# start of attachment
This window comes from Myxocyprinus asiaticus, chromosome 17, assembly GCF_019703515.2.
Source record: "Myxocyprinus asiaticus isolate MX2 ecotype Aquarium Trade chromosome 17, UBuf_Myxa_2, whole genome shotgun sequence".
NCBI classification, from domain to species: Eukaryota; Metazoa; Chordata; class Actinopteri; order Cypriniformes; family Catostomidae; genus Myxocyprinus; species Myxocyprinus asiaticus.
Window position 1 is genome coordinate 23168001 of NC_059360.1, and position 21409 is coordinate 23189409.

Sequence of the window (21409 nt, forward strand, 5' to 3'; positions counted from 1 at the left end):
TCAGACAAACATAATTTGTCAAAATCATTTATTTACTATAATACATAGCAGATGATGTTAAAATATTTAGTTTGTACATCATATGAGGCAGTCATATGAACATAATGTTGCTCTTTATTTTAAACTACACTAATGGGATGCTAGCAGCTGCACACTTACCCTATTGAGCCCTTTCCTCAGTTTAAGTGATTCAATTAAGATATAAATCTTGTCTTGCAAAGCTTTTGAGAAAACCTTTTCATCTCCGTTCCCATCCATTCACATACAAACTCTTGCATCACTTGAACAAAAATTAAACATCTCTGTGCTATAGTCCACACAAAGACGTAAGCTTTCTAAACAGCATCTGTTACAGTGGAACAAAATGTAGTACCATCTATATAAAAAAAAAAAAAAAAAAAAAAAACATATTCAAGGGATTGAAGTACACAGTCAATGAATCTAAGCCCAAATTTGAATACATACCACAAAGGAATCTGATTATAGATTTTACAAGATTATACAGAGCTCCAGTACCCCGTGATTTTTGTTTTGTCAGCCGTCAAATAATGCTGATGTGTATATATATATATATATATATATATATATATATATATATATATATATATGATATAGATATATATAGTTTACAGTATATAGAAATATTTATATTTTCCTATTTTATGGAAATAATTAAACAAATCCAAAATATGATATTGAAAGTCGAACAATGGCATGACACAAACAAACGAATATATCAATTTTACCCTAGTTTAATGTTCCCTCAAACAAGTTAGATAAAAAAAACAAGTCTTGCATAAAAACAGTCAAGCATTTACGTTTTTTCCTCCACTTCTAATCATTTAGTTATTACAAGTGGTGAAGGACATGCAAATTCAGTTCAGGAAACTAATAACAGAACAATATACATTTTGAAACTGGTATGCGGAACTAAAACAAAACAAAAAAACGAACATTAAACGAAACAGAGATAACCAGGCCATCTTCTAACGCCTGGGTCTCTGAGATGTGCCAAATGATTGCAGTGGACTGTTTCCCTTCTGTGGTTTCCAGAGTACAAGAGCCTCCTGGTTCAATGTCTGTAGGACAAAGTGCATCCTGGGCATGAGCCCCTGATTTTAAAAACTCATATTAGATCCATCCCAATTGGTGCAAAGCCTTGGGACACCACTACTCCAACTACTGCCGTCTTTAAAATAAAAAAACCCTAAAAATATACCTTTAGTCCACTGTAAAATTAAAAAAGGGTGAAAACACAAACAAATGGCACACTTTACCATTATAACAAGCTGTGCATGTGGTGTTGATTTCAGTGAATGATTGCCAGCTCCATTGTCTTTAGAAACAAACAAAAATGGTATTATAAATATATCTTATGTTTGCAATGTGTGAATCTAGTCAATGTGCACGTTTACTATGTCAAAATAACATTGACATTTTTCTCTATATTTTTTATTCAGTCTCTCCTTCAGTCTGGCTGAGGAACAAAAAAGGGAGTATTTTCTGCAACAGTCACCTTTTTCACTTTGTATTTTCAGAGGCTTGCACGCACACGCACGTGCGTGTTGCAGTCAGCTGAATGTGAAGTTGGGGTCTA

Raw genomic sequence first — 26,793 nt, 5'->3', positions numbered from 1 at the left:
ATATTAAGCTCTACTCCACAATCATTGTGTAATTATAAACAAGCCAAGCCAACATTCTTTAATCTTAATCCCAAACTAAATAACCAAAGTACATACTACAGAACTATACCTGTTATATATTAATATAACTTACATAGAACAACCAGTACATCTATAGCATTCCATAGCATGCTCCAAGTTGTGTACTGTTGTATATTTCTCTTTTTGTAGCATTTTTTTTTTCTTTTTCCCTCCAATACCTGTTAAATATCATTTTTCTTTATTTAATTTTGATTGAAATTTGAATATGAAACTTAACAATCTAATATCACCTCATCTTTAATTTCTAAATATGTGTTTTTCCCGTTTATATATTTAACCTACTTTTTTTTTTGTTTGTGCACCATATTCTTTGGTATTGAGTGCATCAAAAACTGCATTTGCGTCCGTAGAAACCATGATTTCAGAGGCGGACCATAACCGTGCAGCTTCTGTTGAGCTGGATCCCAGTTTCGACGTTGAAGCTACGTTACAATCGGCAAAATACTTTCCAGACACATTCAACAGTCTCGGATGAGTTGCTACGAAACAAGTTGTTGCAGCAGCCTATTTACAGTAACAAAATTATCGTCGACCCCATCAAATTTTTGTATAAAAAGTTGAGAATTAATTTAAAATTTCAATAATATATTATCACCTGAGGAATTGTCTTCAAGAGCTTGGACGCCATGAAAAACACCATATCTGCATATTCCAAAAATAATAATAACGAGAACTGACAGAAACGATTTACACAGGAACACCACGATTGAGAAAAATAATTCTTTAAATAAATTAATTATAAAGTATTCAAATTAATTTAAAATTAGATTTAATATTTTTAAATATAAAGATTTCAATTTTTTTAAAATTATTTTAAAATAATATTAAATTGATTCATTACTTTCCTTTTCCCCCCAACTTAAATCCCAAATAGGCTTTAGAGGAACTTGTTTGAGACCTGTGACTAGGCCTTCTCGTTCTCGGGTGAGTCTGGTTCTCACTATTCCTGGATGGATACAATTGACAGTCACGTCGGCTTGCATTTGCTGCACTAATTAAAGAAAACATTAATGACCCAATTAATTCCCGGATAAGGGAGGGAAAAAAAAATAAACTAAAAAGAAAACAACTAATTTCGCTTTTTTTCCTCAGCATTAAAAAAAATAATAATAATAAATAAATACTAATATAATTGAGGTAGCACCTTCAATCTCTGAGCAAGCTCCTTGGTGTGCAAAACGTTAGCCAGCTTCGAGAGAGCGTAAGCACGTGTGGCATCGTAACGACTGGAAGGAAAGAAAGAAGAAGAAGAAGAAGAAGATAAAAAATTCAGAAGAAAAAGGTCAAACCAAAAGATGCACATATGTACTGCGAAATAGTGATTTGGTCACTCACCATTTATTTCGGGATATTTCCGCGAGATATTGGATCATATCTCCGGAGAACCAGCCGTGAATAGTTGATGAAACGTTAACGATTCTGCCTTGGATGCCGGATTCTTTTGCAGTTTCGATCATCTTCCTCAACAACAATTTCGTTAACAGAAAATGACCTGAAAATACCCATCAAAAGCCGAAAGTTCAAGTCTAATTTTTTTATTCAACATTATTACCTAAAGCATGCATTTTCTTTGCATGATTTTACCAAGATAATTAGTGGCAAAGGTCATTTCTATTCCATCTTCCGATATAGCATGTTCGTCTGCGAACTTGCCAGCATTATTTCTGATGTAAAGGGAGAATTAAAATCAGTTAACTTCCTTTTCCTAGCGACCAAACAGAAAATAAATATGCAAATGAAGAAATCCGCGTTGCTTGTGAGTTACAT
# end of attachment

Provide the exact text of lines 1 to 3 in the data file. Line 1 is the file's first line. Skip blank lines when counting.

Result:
This window comes from Myxocyprinus asiaticus, chromosome 17, assembly GCF_019703515.2.
Source record: "Myxocyprinus asiaticus isolate MX2 ecotype Aquarium Trade chromosome 17, UBuf_Myxa_2, whole genome shotgun sequence".
NCBI classification, from domain to species: Eukaryota; Metazoa; Chordata; class Actinopteri; order Cypriniformes; family Catostomidae; genus Myxocyprinus; species Myxocyprinus asiaticus.